Their small geometrical size makes it possible to place the OPM sensors at the surface of the volunteer's heads similarly to the electrodes in EEG measurements. Such a sensor placement reduces the distance between sensors and active brain tissue and maximizes therefore the signal-to-noise ratio of the recorded data. Furthermore, the measurement is less sensitive the head movements because the sensors move with the head. Additionally, the same set of sensors can also be arranged over other parts of the body, e.g. over the spinal cord for a completely different type of measurements.
This is all very interesting, however, there is no OPM-based magnetoencephalography device available at the market. Hence, we bought a set of such sensors and are now busy with the setup of the lab. The ultimate goal being to routinously invite volunteers and record time courses of their brain acitivity while they perform on certain cognitive tasks.


The ultimate research goal of the group "Brain Networks" is the combination and integration of the modeling and anaylsis approaches detailed above to shed light onto the way the brain achieves its stunning functionality. So far, we have investigated how basic building blocks of cognition, such as working memory, information gating, and change detection, might be performed by the cortical circuitry [15,19-21]. Furthermore, first attempts to account for higher cognitive function have been made for speech processing [19-20] and musical pitch perception [29-30].



[1] T.R. Knösche, A. Anwander, M. Liptrot, T.B. Dyrby: Validation of tractography – comparison with manganese tracing. Human Brain Mapping 36(10):4116-34 (2015)

[2] T. Riffert, J. Schreiber, A. Anwander, T.R. Knösche: Beyond fractional anisotropy: extraction of bundle-specific structural metrics from crossing fiber models. NeuroImage 100, 176–191 (2014)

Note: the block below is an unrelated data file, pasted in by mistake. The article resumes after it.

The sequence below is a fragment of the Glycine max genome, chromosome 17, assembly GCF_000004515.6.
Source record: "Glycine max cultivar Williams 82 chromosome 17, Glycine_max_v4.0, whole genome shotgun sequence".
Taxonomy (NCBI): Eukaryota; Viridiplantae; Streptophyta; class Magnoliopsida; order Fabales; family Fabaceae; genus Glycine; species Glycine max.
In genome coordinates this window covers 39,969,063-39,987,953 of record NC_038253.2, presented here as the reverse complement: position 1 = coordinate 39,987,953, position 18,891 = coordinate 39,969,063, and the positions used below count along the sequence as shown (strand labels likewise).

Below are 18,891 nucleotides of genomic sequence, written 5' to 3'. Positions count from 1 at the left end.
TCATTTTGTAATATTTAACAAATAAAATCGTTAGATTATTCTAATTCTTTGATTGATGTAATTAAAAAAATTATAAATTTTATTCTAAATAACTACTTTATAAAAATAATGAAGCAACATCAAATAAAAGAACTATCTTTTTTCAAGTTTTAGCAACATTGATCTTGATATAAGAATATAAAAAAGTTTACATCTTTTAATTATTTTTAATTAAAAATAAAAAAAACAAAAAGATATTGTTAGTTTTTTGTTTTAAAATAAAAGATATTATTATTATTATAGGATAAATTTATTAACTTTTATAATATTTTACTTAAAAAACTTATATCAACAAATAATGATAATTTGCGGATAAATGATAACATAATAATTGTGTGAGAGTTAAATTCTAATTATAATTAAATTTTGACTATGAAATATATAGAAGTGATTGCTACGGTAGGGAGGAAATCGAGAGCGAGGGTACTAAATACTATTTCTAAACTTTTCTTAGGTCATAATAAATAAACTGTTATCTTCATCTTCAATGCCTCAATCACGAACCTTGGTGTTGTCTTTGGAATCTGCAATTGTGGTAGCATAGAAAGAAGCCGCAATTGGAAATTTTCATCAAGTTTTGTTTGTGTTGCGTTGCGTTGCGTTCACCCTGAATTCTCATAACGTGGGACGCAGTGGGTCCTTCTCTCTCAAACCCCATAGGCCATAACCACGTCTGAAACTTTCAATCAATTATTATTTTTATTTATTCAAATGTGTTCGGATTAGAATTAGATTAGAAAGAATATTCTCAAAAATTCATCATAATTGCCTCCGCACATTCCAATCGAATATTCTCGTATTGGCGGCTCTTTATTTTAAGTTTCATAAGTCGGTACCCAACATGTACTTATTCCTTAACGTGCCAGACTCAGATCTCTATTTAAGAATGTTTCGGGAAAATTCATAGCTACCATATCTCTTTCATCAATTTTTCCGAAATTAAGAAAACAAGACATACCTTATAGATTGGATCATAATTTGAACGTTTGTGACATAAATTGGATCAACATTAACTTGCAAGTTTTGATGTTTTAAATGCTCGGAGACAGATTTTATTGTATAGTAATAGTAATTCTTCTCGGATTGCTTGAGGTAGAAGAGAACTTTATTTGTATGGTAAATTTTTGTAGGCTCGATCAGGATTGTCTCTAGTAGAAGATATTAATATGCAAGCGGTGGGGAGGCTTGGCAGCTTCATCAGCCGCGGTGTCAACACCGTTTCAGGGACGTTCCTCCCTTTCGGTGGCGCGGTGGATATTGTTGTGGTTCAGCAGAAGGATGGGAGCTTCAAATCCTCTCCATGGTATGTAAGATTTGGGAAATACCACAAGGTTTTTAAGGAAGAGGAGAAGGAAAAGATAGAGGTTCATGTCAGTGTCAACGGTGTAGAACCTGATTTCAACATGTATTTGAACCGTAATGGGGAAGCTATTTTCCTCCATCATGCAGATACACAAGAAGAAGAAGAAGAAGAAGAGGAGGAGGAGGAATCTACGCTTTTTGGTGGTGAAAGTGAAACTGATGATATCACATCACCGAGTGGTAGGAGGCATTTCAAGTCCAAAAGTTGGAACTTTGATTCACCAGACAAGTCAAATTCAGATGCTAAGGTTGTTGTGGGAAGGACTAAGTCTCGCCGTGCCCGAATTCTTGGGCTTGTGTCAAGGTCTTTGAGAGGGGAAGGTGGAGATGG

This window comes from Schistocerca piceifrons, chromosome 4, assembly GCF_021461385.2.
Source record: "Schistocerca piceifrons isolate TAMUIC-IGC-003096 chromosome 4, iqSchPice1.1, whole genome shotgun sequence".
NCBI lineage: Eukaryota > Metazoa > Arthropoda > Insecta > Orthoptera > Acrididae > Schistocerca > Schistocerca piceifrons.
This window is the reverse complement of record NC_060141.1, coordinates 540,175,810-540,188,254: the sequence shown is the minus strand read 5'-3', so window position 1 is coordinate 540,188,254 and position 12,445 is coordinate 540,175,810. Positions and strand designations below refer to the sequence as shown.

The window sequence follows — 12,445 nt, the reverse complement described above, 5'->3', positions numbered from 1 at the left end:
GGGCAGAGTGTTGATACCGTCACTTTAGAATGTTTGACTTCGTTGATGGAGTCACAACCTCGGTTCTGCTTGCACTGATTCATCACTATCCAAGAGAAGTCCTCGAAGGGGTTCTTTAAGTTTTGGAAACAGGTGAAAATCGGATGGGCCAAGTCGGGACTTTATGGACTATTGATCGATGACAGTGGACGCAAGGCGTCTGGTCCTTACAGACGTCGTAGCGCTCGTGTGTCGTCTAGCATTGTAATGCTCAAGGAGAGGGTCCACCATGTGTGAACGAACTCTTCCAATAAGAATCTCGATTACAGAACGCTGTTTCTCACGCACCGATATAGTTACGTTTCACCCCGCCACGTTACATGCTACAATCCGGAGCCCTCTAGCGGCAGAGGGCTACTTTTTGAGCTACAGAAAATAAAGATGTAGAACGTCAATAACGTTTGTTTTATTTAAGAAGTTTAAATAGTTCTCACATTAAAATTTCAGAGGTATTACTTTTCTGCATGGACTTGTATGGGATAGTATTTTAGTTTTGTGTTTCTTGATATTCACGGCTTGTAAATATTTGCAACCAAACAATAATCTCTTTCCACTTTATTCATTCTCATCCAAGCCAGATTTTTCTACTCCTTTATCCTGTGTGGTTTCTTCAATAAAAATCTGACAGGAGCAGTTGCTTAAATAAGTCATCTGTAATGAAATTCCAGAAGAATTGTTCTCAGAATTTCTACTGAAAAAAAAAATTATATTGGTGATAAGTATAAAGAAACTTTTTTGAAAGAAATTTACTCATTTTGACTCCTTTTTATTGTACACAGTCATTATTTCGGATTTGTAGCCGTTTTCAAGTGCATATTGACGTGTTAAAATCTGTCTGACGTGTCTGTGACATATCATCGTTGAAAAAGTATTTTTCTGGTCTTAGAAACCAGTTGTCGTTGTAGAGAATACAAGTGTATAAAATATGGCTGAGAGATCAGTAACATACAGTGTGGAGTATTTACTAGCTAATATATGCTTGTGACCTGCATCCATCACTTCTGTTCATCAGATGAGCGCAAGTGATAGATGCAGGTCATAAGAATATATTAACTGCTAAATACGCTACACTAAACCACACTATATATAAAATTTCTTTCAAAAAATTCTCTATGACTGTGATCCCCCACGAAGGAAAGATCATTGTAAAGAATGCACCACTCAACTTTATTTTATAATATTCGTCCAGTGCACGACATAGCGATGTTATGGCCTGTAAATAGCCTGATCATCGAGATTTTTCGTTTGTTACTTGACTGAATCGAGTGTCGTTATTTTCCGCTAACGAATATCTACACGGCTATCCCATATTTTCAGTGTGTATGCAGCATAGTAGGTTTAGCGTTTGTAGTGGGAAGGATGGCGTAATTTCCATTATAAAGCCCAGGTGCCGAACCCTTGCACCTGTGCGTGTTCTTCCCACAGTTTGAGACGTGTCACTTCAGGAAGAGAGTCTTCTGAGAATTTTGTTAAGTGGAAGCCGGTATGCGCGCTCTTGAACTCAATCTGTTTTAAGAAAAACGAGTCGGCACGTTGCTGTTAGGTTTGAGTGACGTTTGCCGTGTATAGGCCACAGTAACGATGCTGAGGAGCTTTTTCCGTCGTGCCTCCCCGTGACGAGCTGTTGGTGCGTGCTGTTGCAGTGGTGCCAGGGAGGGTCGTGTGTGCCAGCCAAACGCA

[3] J. Schreiber, T. Riffert, A. Anwander, T.R. Knösche: Plausibility Tracking: A method to evaluate anatomical connectivity and microstructural properties along fiber pathways.  NeuroImage 90, 163-178 (2014)

[4] D.K. Jones, T.R. Knösche, R. Turner: White matter integrity, fiber count, and other fallacies: the do’s and don’t’s of diffusion MRI. NeuroImage 73, 239-54 (2013)

[5] R.M. Heidemann, A. Anwander, T. Feiweier, T.R. Knösche, R. Turner: k-space and q-space: Combining ultrahigh spatial and angular resolution in diffusion imaging using ZOOPPA at 7T. NeuroImage 60(2), 967-978 (2012)  

[6] M. Descoteaux, R. Deriche, T.R. Knösche, A. Anwander: Deterministic and probabilistic tractography based on complex fiber orientation distributions, IEEE Transactions on Medical Imaging 28, 269-286 (2009)

[7] E. Kaden, T.R. Knösche, A. Anwander: Parametric spherical deconvolution: Inferring anatomical connectivity using diffusion MR imaging, NeuroImage 37, 474-488 (2007)

[8] A.D. Friederici, J. Bahlmann, S. Heim, R.I. Schubotz, A. Anwander: The brain differentiates human and non-human grammars: Functional localization and structural connectivity. Proceedings of the National Academy of Sciences of the United States of America 103(7), 2458-2463 (2006)

[9] J. Brauer, A. Anwander, A. D. Friederici: Neuroanatomical prerequisites for language functions in the maturing brain. Cerebral Cortex 21(2), 459-466 (2011)

[10] H. Blank, A. Anwander, K. von Kriegstein, K. (2011). Direct structural connections between voice and face-recognition areas. The Journal of Neuroscience 31(36), 12906-12915 (2011)